"Ice Queen" melts gender bias in Antarctica
SYDNEY (Reuters Life!) - In the 1980s, an era when women struggled to carve out their role in the corporate world, Diana Patterson overcame rejection and gender bias to become the world's first female to run an Australian Antarctic Station.
In 1987, after battling what she called "the boy's club" of the Australian Antarctic Division for almost a decade, Patterson finally headed out to Mawson Station in East Antarctica, with the nickname "Lady Di."
Patterson, who began her days as a physical education teacher, worked in welfare and conservation within the Australian government for years before she decided to take on the Australian Antarctic Division, another government body.
She applied to the panel four times before she was finally accepted at the age of 38.
Patterson, who retired from the government, now travels on the Antarctic cruises and leads tours into the camp set up by Sir Douglas Mawson's 1911-14 Australasian Antarctic Expedition at Cape Denison in East Antarctica.
She describes her journey in a recently published biography, "The Ice Beneath My Feet, My Year in Antarctica," which details life in one of the world's harshest environments.
She spoke to Reuters recently about Antarctica and why she waited 20 years to tell her tale.
Q: It took you 8 years between applying for the job and getting it. Why so long?
A: "The main reason is, when I first applied, there weren't any Australian women working on the Antarctic continent. In fact only two women (American and New Zealander) had worked on any Antarctic research base and I wanted to go as a boss so it was a big leap."
Q: The Australian Antarctic Division rejected your application several times. Did you ever feel like giving up?
A: "No, I just thought it's a matter of time. Even when I did get knocked back I thought 'I'll reapply'. The Antarctic Division had to get used of the idea and I thought I was good enough."
Q: When you were finally accepted what did it feel like to be the world's first female leader?
A: "At the time, the world's first wasn't really a concern. It wasn't about the ego as much as realizing a long held ambition. I was over the moon, I was really, really excited. To be one of the group and be accepted for my skills and my ability and not to be treated as a token women was very important to me. I found once I did become part of a working team with the guys, it was incredibly rewarding. We were dependent on each other and I think we all came away with more respect because we'd seen each other in -40 degrees and the wind blowing at 50 knots."
Q: Describe some of the highs and lows of your experience.
A: "The high part was the dog sledging because it was one of those opportunities that so few people have in Antarctica and will never have again because the dogs have been removed. So traveling on an epic journey round the coast of Antarctica over the sea ice was amazing. It was the toughest thing I've ever done. I loved being there every day, there wasn't a time I didn't want to be there but I think the low was the injuries from being tossed off the dogs sleigh on the ice. The pain when you got up... but you overcame that."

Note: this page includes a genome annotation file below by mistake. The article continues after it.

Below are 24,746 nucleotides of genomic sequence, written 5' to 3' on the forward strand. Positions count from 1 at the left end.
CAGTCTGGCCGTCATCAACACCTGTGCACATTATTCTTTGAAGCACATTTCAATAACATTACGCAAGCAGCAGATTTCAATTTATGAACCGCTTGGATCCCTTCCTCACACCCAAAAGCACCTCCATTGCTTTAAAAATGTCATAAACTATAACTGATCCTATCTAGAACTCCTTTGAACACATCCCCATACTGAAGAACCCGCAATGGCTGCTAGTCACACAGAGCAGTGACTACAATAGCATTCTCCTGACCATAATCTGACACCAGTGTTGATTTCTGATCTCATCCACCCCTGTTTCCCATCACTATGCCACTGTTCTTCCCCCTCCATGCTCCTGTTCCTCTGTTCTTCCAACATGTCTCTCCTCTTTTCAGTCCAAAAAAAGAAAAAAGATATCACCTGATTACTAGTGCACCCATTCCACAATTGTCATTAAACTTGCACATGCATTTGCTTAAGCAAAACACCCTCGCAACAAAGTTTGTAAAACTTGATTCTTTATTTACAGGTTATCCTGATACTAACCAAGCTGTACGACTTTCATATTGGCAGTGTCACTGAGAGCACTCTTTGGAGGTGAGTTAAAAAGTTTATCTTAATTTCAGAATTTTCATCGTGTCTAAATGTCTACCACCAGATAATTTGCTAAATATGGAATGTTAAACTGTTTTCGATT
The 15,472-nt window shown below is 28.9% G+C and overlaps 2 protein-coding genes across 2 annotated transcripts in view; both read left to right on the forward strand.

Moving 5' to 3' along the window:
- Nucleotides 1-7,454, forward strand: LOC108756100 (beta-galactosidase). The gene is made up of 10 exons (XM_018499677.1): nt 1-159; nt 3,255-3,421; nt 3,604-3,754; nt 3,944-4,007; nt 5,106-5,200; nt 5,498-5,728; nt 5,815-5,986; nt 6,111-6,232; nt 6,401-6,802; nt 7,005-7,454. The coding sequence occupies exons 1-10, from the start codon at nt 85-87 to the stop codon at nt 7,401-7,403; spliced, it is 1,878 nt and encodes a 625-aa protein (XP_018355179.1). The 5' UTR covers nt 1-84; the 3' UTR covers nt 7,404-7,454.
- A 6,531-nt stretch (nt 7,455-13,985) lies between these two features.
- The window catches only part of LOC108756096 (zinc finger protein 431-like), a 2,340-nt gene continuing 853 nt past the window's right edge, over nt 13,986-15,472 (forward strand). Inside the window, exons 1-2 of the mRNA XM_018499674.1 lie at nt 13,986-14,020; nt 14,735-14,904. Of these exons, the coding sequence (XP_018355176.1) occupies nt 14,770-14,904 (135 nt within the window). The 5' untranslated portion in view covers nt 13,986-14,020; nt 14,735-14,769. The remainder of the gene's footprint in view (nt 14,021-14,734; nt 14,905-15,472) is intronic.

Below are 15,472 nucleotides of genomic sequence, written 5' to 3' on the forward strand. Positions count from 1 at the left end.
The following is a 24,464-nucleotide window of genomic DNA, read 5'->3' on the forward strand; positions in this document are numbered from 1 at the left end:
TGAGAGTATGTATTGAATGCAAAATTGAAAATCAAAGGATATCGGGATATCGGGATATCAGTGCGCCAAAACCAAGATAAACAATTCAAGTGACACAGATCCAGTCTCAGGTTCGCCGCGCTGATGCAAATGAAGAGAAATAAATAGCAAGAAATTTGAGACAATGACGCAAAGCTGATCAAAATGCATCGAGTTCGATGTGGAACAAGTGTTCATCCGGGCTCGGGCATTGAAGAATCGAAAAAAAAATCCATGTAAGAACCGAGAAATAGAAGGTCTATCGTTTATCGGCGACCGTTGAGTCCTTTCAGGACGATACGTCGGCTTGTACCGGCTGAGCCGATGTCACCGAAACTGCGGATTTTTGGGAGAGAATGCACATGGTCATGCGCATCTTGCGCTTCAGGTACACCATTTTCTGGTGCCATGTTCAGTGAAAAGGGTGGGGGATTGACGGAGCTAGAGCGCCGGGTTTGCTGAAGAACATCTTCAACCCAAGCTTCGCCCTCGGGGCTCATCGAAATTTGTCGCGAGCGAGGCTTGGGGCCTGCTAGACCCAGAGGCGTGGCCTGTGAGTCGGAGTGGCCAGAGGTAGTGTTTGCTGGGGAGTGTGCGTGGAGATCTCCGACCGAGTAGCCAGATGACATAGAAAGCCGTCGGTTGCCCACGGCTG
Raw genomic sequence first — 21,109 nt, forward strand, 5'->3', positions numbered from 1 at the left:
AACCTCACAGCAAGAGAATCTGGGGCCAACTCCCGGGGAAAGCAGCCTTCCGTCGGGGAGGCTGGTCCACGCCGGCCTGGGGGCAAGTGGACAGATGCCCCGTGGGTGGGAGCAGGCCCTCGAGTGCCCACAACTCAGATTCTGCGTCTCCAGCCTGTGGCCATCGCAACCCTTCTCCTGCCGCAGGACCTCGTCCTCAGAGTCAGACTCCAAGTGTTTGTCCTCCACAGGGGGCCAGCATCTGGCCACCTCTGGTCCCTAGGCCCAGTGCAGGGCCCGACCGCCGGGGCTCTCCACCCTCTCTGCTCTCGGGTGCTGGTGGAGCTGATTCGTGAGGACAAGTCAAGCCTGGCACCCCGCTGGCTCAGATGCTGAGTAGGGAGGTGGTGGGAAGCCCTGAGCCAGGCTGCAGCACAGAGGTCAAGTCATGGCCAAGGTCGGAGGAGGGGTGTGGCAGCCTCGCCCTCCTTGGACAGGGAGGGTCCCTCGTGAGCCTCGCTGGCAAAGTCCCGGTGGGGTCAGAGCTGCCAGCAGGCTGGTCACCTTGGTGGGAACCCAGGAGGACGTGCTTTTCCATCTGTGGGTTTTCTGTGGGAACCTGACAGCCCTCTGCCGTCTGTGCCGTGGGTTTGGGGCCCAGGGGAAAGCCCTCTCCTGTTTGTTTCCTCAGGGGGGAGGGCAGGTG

Q: So what was the most frightening part of the experience?
A: "To have the carpenter cut your hair. Our carpenter was one of our hairdressers at Mawson Station. One day, one of the guys came out and his hair looked perfect from the front but there was a big diamond cut in the back of his head and so I never went to the carpenter for a hair cut after that."
Q: How did you keep morale up and pass the time at the Station?
A: "Because we worked six days a week and you're in this isolated environment that you're working hard for 12 months without a real holiday, Saturday nights once-a-month became very special so we'd have a party. The most amazing one we had was when we turned the mess into a train and we went on a train trip around Antarctica. Our chief had worked out what food he would cook that depended on the stations we went to. When we pulled into the station we had all the sound effects of the brakes and the carpenter would run past the window holding a sign whether it was the Russian or the Japanese Station we came into. It's amazing how with just 25 people you can create your own fun: I always say one of the keys to leadership that's not mentioned is being ability to throw a good party to ensure people laugh."
Q: Why did it take you 20 years to tell your story?
A: "There are two reasons: one is I believe it would have been career-limiting if those same managers in the conservation area had read not only some of the epic things I'd done but more the outrageous things. Also I was very busy, and when you're a senior manager to sit down and write a book requires a lot of time. When I started working on the cruise ship, people were really intrigued by the stories and what it was like to live there and said why haven't you written a book, so finally I shared a cabin with a woman who made sure I did."
Q: After proving leadership qualities in one of the world's most hostile places, was it easier to get senior management positions when you returned?
A: "I thought after the Antarctic experience the doors would be open, but the boys still kept them closed. I did get the senior positions but I found that I would not get them by confrontation; charm was a much more successful strategy."
(Reporting by Pauline Askin, Editing by Miral Fahmy)
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